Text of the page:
Case Presentation: We present the case of a 64-year-old male with a history of pulmonary embolism status post IVC filter, and recent viral constrictive pericarditis with exudative pericardial effusion requiring pericardiocentesis and bilateral pleural effusions requiring chest tubes, who was admitted for dyspnea, cyanosis, and confusion. Vitals were blood pressure 78/51, heart rate 60, respiratory rate 36, and oxygen saturation 88% on 2 liters nasal cannula, for which he was immediately given fluids and placed on a non-rebreather mask. Hemoglobin was stable at 12.8. Given his recent hospitalization one month prior for constrictive pericarditis and pleural effusions requiring drains, diagnostic work up focused on potential recurrence of structural pathophysiologies. EKG showed normal sinus rhythm. An echocardiogram showed trace pericardial effusion without tamponade. CTA chest was negative for pulmonary embolism and showed interval resolution of the prior pulmonary effusions. His O2 saturation remained at 88-90% despite administration of 60 liters at 100% fiO2 on high-flow nasal cannula. An ABG demonstrated pH 7.43, pCO2 44, pAO2 482, methemoglobin 20.9. Upon review of his medication list, it was noted that Dapsone was initiated 3 weeks prior for PJP prophylaxis while on high dose prednisone for treatment of constrictive pericarditis. In the ICU, he was treated with Methylene Blue and Vitamin C infusions, with a rapid decrease of methemoglobin level to 8.3. His Dapsone was switched to Atovaquone for PJP prophylaxis. He was weaned off all oxygen, and discharged home.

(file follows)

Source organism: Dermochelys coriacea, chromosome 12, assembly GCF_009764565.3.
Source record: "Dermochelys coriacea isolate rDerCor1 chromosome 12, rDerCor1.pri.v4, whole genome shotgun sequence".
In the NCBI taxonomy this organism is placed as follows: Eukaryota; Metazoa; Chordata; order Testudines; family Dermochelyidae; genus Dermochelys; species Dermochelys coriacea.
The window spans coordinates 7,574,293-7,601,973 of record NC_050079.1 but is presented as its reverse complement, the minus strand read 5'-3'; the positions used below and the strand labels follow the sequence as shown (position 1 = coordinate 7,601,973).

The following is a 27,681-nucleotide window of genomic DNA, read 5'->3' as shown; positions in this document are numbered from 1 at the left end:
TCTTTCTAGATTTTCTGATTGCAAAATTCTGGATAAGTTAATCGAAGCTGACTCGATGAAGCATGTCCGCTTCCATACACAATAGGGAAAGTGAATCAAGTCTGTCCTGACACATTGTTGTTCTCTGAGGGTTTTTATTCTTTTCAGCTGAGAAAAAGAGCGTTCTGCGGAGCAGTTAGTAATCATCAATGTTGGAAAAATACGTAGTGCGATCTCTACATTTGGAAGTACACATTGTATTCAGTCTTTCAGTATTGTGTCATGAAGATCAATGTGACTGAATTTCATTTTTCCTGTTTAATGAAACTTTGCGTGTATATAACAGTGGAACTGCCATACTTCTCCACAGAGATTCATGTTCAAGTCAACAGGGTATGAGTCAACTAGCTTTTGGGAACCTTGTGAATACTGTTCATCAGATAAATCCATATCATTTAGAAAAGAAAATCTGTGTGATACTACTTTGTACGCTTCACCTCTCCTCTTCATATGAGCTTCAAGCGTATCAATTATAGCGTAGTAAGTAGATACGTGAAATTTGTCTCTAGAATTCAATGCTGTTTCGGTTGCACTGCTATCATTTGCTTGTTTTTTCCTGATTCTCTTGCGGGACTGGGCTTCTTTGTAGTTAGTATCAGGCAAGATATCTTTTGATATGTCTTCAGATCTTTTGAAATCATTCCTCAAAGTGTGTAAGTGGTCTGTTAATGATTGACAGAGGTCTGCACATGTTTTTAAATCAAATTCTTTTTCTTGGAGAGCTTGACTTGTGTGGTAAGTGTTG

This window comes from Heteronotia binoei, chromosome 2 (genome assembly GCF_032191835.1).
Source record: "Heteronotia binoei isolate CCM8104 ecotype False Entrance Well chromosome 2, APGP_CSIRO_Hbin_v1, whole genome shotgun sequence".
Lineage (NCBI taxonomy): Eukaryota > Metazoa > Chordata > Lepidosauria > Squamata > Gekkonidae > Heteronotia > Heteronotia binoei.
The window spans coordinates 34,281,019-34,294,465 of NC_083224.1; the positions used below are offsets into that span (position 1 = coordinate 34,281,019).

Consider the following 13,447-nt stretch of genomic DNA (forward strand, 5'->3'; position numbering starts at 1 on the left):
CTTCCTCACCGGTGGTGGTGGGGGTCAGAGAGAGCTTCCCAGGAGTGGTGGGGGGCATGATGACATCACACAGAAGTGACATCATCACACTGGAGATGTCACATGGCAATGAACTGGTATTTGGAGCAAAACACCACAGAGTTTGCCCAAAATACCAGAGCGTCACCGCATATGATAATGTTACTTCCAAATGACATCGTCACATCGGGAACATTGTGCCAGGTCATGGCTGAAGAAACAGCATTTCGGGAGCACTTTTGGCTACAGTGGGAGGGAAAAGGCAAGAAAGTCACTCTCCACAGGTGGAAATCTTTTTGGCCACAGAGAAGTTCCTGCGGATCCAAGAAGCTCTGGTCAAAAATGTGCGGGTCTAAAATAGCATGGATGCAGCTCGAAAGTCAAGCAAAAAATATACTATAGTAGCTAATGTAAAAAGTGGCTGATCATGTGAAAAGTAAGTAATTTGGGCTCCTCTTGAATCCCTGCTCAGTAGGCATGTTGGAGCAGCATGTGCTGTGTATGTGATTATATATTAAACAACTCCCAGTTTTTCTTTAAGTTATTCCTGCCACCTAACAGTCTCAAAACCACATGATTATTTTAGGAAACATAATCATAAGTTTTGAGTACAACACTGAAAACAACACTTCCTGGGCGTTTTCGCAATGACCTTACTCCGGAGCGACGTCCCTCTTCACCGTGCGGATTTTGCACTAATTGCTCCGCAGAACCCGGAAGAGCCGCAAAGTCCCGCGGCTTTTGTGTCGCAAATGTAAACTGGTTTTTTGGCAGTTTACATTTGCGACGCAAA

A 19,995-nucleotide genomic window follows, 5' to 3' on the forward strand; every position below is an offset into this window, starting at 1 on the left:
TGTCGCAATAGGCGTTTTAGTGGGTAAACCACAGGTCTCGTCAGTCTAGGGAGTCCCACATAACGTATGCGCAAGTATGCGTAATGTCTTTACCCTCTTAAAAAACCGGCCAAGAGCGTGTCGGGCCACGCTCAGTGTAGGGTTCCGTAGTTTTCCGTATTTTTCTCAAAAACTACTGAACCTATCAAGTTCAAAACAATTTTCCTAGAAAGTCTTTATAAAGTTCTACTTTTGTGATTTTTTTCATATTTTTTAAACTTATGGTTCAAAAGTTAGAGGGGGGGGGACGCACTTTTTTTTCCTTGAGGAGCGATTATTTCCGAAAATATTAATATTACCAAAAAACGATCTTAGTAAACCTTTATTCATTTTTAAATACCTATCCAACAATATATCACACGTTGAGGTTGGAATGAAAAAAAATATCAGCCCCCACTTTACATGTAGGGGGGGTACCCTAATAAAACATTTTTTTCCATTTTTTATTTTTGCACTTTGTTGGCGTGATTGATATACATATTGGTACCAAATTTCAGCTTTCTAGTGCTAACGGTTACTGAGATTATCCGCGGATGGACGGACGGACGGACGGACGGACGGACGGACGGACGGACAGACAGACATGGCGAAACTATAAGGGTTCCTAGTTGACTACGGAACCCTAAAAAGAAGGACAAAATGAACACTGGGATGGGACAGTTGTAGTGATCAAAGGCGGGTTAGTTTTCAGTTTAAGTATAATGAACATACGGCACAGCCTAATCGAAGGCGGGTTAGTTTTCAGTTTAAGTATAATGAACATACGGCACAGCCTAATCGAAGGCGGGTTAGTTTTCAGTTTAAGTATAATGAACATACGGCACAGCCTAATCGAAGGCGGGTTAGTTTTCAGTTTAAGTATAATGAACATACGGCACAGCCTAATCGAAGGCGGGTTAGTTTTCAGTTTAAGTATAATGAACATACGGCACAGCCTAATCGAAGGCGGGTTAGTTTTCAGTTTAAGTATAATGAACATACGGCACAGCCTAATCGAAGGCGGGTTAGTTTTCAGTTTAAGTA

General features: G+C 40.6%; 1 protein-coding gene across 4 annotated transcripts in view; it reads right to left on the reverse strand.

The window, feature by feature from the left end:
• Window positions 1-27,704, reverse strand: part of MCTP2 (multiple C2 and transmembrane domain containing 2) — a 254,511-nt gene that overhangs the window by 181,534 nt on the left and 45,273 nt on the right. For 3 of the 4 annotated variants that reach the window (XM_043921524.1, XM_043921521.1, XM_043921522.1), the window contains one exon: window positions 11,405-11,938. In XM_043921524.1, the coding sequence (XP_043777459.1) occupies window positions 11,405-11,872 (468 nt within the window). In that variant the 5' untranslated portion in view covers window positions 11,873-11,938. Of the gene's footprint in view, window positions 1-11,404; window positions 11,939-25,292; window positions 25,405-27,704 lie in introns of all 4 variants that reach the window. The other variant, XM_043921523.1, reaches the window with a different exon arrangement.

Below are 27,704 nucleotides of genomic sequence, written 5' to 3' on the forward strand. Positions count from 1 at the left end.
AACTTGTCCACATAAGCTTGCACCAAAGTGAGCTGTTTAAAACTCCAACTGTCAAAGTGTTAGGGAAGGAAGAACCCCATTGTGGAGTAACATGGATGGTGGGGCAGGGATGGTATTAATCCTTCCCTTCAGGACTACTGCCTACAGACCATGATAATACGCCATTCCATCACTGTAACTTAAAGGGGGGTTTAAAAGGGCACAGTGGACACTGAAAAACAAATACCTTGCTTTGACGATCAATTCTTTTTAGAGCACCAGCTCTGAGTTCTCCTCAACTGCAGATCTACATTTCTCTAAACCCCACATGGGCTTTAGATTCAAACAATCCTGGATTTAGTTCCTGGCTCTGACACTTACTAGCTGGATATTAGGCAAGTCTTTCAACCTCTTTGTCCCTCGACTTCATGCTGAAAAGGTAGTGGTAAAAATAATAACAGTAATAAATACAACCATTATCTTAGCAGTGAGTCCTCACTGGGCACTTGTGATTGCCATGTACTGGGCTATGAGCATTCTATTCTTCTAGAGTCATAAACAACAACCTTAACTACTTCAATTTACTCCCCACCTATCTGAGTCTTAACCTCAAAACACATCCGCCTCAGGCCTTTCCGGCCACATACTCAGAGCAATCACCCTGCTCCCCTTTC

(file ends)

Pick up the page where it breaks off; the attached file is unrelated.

Discussion: Methemoglobinemia is a rare but life-threatening condition where early recognition and treatment are critical. Based on the American Association of Poison Control data reports of methylene blue requests, there are an average of 100 cases of methemoglobinemia annually in the US. This case demonstrates a classic presentation of methemoglobinemia with cyanosis and hypoxia “stuck” at 88-90% by pulse oximetry despite maximal oxygen delivery. This is due to the functional anemia caused by the oxidized ferric heme causing an inability of the methemoglobin units to bind oxygen, as well as a left-shift in the hemoglobin dissociation curve from the normal hemoglobin units binding oxygen tighter. Genetic mutations can contribute to hereditary causes, however the most common triggers are from acquired causes, such as Dapsone, topical anesthetics, antimalarial agents, Rasburicase (when G6PD deficiency is present), and nitrates. The offending agent should be immediately stopped, and Methylene Blue is the first-line treatment as long as the patient does not have a G6PD deficiency. Additionally, serotonergic medications should be held (as they were with this patient) until treatment is completed. Vitamin C infusions are also effective, however the time to onset is longer.

Conclusions: In the work-up of hypoxia, clinicians should recognize the classic symptoms of methemoglobinemia, and avoid anchoring bias towards the most common etiologies of respiratory failure. This patient had multiple predisposing risk factors for intrathoracic pathology, however other intrinsic causes should be considered. When oxygen levels on peripheral pulse oximetry are not improving congruently with increasing oxygen delivery, an ABG should be completed to consider other causes. Once methemoglobinemia is identified, rapid treatment is essential. Once methemoglobin levels approach 70%, fatality is imminent.